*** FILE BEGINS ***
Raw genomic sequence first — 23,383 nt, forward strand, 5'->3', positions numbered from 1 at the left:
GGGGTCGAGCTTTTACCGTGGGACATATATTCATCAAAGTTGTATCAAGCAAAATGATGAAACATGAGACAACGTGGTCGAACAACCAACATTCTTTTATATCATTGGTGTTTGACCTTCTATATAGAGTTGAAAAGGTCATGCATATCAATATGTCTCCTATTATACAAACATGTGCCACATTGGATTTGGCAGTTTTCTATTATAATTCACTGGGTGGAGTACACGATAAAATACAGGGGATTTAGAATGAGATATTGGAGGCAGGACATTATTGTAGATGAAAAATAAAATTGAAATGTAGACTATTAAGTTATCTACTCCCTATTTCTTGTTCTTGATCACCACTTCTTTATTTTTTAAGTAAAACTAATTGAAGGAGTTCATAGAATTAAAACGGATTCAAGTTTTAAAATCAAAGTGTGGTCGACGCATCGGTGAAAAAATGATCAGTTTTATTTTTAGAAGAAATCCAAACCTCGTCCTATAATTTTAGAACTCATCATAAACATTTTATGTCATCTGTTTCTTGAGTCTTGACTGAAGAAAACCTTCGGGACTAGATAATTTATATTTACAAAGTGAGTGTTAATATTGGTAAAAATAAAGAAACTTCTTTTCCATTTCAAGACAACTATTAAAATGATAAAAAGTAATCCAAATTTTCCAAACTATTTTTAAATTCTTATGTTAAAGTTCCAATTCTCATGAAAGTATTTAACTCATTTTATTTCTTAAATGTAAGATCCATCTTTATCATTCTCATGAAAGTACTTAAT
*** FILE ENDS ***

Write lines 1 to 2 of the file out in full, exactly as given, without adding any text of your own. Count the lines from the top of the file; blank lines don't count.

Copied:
Raw genomic sequence first — 23,383 nt, forward strand, 5'->3', positions numbered from 1 at the left:
GGGGTCGAGCTTTTACCGTGGGACATATATTCATCAAAGTTGTATCAAGCAAAATGATGAAACATGAGACAACGTGGTCGAACAACCAACATTCTTTTATATCATTGGTGTTTGACCTTCTATATAGAGTTGAAAAGGTCATGCATATCAATATGTCTCCTATTATACAAACATGTGCCACATTGGATTTGGCAGTTTTCTATTATAATTCACTGGGTGGAGTACACGATAAAATACAGGGGATTTAGAATGAGATATTGGAGGCAGGACATTATTGTAGATGAAAAATAAAATTGAAATGTAGACTATTAAGTTATCTACTCCCTATTTCTTGTTCTTGATCACCACTTCTTTATTTTTTAAGTAAAACTAATTGAAGGAGTTCATAGAATTAAAACGGATTCAAGTTTTAAAATCAAAGTGTGGTCGACGCATCGGTGAAAAAATGATCAGTTTTATTTTTAGAAGAAATCCAAACCTCGTCCTATAATTTTAGAACTCATCATAAACATTTTATGTCATCTGTTTCTTGAGTCTTGACTGAAGAAAACCTTCGGGACTAGATAATTTATATTTACAAAGTGAGTGTTAATATTGGTAAAAATAAAGAAACTTCTTTTCCATTTCAAGACAACTATTAAAATGATAAAAAGTAATCCAAATTTTCCAAACTATTTTTAAATTCTTATGTTAAAGTTCCAATTCTCATGAAAGTATTTAACTCATTTTATTTCTTAAATGTAAGATCCATCTTTATCATTCTCATGAAAGTACTTAAT